How to Identify a Killdeer

How to Identify a Killdeer
The killdeer is a member of the plover family and is classified as a shorebird. It is found throughout the United States and Canada and heads south for the winter where the weather gets too cold. The killdeer is a conspicuous bird that many people have probably observed without fully realizing what kind of bird they have seen.


Difficulty: Moderate

Step 1
Listen for the call of the killdeer. This bird got its name because of the shrill call that it makes. Pay close attention and you may hear the "kill-deer" cry that it emits as it runs and flies about.
Step 2
Watch for a bird that runs as much as it flies. Killdeer live in places like open fields, near riverbanks, on golf courses, at airports, around parking lots and in other open areas. A killdeer is known for running rapidly across the ground before stopping and gazing around, only to begin running again. This is when most people will spot a killdeer---while it is running to and fro.
Step 3
Look for a bird with a large head but a short bill. The killdeer is a typical plover in that it also has longish legs for its size; it is about as big as the American robin. Remember that the killdeer is tannish-brown on the top, white underneath, with a white chest. The chest has two stripes of black and the killdeer's brown face has white and black patches.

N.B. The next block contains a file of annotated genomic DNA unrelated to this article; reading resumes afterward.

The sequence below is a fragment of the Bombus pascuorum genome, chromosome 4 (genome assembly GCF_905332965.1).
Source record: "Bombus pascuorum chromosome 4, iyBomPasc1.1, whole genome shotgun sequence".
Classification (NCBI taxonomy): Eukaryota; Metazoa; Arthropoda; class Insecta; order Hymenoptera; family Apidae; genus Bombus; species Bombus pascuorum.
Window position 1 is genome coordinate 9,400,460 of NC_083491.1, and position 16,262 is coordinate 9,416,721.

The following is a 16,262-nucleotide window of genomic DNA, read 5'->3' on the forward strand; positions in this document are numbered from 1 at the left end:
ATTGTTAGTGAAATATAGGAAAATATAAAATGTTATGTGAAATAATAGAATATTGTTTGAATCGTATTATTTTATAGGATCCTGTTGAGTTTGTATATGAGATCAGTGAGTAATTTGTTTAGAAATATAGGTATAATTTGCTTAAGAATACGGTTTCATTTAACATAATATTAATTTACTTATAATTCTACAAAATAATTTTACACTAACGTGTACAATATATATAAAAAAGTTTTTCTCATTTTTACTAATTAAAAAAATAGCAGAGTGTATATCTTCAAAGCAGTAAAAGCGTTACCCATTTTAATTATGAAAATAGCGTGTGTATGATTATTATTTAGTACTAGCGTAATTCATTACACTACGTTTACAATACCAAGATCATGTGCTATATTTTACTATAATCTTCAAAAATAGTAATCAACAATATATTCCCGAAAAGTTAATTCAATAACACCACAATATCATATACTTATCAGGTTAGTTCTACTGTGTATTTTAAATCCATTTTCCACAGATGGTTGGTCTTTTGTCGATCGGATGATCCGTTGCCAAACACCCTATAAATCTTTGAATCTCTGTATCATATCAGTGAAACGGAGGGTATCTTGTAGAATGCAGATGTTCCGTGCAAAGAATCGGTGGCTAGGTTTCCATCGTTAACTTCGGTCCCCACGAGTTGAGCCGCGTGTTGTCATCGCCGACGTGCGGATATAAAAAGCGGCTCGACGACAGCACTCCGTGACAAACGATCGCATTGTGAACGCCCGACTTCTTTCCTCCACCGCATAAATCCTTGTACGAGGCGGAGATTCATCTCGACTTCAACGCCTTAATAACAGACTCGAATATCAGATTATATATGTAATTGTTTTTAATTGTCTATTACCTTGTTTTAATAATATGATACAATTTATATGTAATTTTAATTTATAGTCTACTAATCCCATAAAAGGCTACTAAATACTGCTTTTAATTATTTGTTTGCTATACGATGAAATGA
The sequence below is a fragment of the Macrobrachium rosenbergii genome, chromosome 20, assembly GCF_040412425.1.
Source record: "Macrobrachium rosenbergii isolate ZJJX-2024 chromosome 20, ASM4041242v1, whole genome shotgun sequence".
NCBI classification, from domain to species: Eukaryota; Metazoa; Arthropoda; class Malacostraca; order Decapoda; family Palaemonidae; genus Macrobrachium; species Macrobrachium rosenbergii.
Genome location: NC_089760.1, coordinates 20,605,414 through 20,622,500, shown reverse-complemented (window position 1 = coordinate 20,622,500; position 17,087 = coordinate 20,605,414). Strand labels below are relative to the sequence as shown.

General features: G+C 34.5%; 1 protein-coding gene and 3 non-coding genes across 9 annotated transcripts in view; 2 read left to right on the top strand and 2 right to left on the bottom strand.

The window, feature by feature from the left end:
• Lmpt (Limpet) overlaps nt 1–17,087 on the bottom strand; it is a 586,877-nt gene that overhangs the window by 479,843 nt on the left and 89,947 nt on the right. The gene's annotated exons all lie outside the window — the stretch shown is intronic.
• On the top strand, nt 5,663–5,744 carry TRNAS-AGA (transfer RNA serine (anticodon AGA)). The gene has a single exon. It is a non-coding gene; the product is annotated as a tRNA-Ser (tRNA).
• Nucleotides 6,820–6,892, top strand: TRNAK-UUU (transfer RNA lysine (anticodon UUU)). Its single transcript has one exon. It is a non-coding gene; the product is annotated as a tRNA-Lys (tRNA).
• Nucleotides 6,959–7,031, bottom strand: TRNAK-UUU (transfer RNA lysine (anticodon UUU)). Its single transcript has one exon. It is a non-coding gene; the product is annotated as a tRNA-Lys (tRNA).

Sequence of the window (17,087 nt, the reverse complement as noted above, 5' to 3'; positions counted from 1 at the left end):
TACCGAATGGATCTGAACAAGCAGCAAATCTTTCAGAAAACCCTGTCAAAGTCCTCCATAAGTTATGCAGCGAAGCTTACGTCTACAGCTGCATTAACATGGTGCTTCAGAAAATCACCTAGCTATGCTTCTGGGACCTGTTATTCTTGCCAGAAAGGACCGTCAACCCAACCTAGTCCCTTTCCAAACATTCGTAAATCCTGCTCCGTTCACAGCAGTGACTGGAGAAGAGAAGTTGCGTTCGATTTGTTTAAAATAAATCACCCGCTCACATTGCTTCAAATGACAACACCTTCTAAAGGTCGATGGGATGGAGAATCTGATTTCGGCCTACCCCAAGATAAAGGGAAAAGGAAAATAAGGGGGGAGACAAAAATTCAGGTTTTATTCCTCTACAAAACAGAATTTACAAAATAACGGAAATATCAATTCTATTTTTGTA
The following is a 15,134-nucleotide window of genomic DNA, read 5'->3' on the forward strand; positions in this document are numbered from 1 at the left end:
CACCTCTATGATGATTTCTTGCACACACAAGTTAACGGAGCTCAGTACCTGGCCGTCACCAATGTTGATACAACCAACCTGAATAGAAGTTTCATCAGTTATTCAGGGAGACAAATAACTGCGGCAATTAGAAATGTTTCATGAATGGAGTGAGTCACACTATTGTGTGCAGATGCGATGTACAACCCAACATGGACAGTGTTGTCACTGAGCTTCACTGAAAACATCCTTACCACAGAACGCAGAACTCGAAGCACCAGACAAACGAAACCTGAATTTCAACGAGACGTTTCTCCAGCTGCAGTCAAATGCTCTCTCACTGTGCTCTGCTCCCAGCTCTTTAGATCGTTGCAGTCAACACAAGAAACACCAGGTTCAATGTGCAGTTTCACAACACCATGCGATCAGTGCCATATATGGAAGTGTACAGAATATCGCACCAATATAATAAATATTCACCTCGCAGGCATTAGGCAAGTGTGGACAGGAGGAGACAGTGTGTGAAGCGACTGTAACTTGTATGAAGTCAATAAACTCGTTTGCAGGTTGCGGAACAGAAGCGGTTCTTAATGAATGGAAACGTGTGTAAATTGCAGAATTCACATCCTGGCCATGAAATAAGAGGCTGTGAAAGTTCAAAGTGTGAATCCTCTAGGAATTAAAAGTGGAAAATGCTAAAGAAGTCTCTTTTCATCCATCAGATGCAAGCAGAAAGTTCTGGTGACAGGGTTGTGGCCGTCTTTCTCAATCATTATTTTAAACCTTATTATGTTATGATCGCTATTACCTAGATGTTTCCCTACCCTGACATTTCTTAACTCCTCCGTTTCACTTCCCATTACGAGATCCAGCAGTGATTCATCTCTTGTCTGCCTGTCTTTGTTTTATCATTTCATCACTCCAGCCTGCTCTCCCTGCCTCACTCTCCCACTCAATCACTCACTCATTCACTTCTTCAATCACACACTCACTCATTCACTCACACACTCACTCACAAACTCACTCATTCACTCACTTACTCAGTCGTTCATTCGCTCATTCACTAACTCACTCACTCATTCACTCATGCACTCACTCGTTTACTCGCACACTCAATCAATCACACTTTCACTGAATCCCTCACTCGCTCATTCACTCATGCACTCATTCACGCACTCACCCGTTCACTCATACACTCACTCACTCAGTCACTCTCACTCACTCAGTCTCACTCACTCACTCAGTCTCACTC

Step 4
Scrutinize just above the surface of rivers and lakes for the low-flying killdeer. Monitor bodies of water where the killdeer will wade along the shore and eat insects as well as small crustaceans. When a killdeer flies over water, it will seem to be just inches over its surface. They are especially fond of landing on sandbars to look for food.
Step 5
Notice what will appear to be an injured bird when you come too close to the killdeer's nest. The killdeer builds its nest on the ground in a shallow depression and, when perceived danger approaches, the killdeer will feign being injured, limp and flop around, and draw the danger away from its nest. Once it feels the nest is safe, the killdeer will then fly away. The nest is often built on pebbles in gravelly areas, with the eggs blending in so that they are almost invisible.

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